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Global CEO blog

Welcome to the Global CEO (UK) blog. Its aim is to draw attention to developments and ideas in the world of procurement and supply management and in the work of the profession’s Institute.

We change the blog monthly, and I would welcome your comments personally on ceoblog@cips.org

David Noble FCIPS

What goes up must come down
The volatility of the global economic markets is still keeping us on our toes.  Just as we are lulled into a false sense of near-security, there are always a few surprises in store.
The worst global recession for a generation appears to be receding into history but it’s a patchy recovery. Though Germany is soaring ahead, France is still stagnating and Chinese manufacturing growth has dropped for three months now. This is the background landscape in which supply chains are operating. Add political, environmental and social factors and it’s a capricious and unpredictable mix.
But data shows that risks to supply chains are actually falling.  This is certainly the result of our findings in Q2 of the CIPS Risk Index (CRI) published this week. For the first time in 18 months, the level of global risk has actually decreased. It is a truth universally acknowledged in our profession and now increasingly amongst governments and businesses that the vulnerability of supply chains is increasing and the number and intensity of the problems are multiplying
So, to see that risk has actually decreased is an attention-grabbing development that deserves further investigation. The index has measured risk decreasing for three consecutive quarters since the financial crisis began in 2007. It tracks all the impacts of economic, political and social factors and showed a fall to 78.1 in Q2 this year, compared to the high of 82.4 in Q3 of 2013. The stability in sub-Saharan Africa appears to have been instrumental in the reduction of risk, along with Kuwait’s achievements in infrastructure projects bringing a level of security in the Middle East which still remains one of the most troubled regions in the world.
So though the immediate future for supply chains may be promising, there are possible storms ahead. No one is yet certain how the Ebola crisis will pan out. Could there be a pandemic on the horizon along the lines of the flu crisis a few years ago and will the war of sanctions between East and West with Russia at its core, tip the balance back into instability. As global recovery is taking hold, there may soon be stagnation and further threats to supply chain health, if these fears become a reality.Catch up with my column in Supply Management magazine

Retail sector under investigation again

It appears that retail giant Tesco is in hot water again and under investigation by another official body - this time it’s the Groceries Code Adjudicator (GCA), Christine Tacon.

They are being investigated for breaking a number of rules, including delaying payments to their direct suppliers and ‘positioning’ payments for shelving placements.  The issues came to light following their recent announcement last year overstating the level of their profits where they are now under deep scrutiny.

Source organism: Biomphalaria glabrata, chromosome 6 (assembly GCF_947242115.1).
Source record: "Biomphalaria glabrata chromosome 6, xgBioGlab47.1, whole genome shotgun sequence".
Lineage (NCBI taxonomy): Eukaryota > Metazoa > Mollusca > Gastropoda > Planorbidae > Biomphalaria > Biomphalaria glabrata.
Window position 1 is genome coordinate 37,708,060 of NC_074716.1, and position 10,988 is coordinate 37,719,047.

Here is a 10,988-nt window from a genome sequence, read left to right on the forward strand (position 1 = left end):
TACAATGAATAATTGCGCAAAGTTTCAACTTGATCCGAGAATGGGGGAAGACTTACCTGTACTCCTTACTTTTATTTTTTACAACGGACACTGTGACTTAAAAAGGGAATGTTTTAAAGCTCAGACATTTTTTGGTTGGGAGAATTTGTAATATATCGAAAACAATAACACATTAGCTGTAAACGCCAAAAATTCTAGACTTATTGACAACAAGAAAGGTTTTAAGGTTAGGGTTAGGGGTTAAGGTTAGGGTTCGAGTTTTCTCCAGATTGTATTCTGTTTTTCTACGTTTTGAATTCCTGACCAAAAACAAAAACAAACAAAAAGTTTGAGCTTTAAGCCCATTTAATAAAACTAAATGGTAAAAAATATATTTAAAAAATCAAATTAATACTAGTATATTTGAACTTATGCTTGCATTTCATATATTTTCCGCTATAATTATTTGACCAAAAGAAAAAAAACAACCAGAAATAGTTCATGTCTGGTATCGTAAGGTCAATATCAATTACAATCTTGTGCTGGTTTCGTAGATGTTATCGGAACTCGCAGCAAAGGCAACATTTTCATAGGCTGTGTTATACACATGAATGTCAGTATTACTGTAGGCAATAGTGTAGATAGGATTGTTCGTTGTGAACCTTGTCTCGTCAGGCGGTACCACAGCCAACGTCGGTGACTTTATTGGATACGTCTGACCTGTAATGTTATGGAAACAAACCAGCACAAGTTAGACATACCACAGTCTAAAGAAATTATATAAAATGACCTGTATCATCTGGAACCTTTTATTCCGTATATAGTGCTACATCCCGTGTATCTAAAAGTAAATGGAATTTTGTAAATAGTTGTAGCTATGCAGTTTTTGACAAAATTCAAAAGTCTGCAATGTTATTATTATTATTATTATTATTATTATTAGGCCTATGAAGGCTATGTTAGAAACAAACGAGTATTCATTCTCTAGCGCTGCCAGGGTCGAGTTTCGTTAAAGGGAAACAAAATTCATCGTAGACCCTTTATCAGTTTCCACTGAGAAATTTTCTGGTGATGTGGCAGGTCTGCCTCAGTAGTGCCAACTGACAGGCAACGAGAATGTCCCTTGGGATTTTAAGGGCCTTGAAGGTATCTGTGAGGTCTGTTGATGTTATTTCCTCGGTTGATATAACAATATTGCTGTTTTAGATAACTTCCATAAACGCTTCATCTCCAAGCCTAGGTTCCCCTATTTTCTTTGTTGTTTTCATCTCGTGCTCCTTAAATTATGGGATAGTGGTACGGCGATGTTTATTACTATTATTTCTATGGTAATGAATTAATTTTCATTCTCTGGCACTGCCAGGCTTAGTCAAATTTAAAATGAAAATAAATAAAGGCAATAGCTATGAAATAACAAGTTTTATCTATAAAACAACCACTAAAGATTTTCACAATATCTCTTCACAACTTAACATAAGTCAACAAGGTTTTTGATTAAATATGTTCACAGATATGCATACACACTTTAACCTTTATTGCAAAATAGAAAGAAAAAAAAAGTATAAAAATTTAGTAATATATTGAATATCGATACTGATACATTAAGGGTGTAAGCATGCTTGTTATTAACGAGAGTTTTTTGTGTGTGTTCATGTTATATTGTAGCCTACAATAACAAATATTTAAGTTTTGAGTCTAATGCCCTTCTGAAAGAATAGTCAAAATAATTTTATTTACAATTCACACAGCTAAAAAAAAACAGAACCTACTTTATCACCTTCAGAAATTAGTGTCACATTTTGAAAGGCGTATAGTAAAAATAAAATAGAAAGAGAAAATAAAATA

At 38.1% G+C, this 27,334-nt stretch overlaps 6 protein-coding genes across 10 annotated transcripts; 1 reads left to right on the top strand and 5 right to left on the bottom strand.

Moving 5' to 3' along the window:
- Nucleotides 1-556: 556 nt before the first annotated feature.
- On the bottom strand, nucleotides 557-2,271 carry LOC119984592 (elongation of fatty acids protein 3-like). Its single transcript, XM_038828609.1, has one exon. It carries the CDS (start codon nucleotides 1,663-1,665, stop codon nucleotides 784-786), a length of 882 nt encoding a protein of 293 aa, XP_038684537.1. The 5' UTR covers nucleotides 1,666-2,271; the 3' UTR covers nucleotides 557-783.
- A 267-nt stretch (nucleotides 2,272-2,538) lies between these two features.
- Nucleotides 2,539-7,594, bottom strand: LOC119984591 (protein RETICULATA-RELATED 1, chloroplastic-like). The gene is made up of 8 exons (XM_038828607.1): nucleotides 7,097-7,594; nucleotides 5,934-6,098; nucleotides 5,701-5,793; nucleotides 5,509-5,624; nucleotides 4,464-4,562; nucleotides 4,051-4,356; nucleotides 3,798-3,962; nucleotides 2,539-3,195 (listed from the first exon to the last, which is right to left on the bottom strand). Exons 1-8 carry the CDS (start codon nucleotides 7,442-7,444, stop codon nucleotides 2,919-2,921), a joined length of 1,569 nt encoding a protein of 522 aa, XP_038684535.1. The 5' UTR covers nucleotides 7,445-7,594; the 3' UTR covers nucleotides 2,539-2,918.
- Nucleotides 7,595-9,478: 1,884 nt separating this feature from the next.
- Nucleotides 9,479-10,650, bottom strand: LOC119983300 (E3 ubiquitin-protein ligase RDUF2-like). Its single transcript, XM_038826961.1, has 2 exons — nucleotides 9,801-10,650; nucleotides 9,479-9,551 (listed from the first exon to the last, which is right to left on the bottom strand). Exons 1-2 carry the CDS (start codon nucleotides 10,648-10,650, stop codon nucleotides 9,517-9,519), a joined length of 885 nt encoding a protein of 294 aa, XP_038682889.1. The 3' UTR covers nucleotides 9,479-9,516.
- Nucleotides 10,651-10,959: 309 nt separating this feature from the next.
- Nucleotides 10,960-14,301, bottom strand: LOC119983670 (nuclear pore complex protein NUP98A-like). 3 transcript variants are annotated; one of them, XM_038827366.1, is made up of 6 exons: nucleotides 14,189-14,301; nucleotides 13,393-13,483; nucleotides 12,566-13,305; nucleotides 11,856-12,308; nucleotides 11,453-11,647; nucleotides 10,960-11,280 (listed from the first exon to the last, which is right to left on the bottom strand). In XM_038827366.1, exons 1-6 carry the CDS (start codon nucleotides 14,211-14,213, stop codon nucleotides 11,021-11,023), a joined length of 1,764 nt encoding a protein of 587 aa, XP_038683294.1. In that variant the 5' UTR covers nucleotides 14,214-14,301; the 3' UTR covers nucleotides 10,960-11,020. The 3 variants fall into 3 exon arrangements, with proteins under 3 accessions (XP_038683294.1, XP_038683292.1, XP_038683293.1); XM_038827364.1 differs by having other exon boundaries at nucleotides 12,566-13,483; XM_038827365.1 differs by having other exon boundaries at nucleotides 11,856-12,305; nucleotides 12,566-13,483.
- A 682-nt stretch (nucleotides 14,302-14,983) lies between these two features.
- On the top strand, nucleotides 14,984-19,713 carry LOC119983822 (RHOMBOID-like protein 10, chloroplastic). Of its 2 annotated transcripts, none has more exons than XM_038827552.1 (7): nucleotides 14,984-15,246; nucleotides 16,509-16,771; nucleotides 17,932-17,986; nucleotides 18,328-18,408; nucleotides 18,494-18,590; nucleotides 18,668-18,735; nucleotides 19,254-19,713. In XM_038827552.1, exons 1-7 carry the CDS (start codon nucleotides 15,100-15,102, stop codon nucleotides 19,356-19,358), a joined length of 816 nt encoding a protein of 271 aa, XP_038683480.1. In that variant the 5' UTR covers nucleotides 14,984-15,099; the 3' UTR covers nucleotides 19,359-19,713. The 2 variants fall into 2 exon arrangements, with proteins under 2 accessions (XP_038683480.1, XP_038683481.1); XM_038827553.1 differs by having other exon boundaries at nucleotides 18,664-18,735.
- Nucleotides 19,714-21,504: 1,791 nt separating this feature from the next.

Who knows what the results of the investigations will bring, expected to last around nine months, as currently Tacon cannot impose any retrospective punishments. If wrongdoing is discovered, then even if penalties cannot be imposed, change needs to happen in the future depending on the recommendations and, and we hope they will go far enough.

The GCA was established in 2013 to look at the ten largest retailers and how they conduct business with their suppliers. It will look at Tesco’s behaviour from the start of the creation of the GCA to the 5 February this year. The delay in supplier payments will cover a number of possible areas including duplicate invoicing for the same product, deductions for items without prior agreement and deductions for historic promotions where no agreement had been in place. It will also cover payments for shelf positioning when not related to promotions. So, for example, end of shelf positioning is a common promotional practice, but there is little clarity on what is allowed with product position on shelves in the aisles.

The CIPS response to these issues has been received warmly by members and featured in the media. Follow the latest on @CIPSNews with pictures of the coverage received.  We have been quite robust in our response. Retailers have had free rein for far too long and treated suppliers with some contempt. Holding back payments for example has worsened since the financial crisis. Between 2008 and 2012 according to figures published by the Federation of Small Businesses, the overall figure for late payments almost doubled from £18.6billion to £35.3billion. Research from BACS shows that 60% of businesses have experienced late payments, which is quite significant for smaller suppliers heavily reliant on prompt payments for continuous cashflow.

I hope that significant change will happen soon. For too long retailers have been operating under their own rules and have been less aware of good procurement practice. There needs to be clear accountability and higher standards within this sector, because how many more scandals will we hear about before we have competent professionals in place?